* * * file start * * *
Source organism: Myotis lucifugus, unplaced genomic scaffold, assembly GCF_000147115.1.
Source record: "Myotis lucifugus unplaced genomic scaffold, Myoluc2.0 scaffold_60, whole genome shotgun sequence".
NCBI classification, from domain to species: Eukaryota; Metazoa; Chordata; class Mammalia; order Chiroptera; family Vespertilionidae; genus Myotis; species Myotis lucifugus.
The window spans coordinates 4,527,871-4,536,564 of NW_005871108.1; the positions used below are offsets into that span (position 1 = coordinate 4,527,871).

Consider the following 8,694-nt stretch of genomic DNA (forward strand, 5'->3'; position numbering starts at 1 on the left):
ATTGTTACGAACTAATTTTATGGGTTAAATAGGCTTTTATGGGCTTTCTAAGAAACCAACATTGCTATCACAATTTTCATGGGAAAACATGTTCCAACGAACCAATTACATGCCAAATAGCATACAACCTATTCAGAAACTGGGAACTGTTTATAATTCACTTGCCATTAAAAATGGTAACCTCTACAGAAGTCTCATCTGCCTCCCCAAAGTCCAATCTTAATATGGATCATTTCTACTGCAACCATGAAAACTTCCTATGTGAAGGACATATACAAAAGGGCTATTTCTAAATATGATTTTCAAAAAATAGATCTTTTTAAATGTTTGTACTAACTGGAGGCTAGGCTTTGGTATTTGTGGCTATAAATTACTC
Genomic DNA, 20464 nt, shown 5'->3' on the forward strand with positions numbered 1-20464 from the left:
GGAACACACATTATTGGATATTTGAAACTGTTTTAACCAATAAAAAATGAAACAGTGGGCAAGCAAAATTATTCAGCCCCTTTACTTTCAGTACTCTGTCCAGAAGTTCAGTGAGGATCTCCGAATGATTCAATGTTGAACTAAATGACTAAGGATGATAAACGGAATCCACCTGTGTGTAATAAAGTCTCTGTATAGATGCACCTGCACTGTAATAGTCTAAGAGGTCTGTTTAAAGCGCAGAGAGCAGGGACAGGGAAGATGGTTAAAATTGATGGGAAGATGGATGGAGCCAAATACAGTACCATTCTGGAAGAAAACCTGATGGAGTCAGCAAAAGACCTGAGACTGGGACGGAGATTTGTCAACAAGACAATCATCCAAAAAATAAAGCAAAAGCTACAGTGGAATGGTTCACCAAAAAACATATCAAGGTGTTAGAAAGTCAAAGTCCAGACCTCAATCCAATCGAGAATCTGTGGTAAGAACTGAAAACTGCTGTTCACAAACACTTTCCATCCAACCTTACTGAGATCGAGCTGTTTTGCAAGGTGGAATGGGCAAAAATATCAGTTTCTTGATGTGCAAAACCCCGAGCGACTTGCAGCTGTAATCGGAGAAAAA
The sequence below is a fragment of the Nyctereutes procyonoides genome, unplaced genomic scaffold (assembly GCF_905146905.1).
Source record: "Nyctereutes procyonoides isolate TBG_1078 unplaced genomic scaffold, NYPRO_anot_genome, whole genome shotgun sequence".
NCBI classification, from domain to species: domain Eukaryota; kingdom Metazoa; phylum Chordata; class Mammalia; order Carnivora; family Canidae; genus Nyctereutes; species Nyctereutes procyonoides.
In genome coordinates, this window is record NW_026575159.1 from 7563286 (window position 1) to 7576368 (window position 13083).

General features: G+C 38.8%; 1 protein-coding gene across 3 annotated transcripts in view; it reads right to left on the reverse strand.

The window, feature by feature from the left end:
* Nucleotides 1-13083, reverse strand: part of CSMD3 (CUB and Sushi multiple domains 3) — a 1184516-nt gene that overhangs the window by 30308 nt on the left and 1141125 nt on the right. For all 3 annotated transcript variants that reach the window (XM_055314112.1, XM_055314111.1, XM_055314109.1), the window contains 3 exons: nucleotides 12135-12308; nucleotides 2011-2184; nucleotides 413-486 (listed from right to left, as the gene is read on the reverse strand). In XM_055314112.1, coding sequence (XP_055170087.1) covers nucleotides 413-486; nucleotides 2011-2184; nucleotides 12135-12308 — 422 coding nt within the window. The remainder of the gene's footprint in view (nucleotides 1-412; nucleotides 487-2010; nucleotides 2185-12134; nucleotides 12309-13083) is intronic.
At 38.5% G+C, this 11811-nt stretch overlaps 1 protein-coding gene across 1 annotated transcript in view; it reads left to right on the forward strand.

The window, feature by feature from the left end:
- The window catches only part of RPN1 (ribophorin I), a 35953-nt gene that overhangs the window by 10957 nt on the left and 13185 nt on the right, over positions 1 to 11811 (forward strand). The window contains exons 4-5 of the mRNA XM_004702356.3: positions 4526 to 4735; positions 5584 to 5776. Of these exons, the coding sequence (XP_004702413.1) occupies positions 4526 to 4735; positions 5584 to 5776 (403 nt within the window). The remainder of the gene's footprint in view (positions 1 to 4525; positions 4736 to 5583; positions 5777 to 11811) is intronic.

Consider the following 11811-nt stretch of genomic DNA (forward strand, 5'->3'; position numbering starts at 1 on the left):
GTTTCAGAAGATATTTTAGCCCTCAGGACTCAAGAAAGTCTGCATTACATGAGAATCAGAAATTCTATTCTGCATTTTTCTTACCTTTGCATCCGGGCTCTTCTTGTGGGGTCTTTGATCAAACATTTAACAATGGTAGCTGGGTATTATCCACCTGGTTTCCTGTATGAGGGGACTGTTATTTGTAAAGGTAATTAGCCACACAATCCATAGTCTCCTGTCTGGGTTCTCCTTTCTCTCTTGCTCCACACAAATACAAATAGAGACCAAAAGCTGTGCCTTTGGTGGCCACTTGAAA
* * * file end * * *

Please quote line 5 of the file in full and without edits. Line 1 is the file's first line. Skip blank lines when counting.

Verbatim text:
Consider the following 8,694-nt stretch of genomic DNA (forward strand, 5'->3'; position numbering starts at 1 on the left):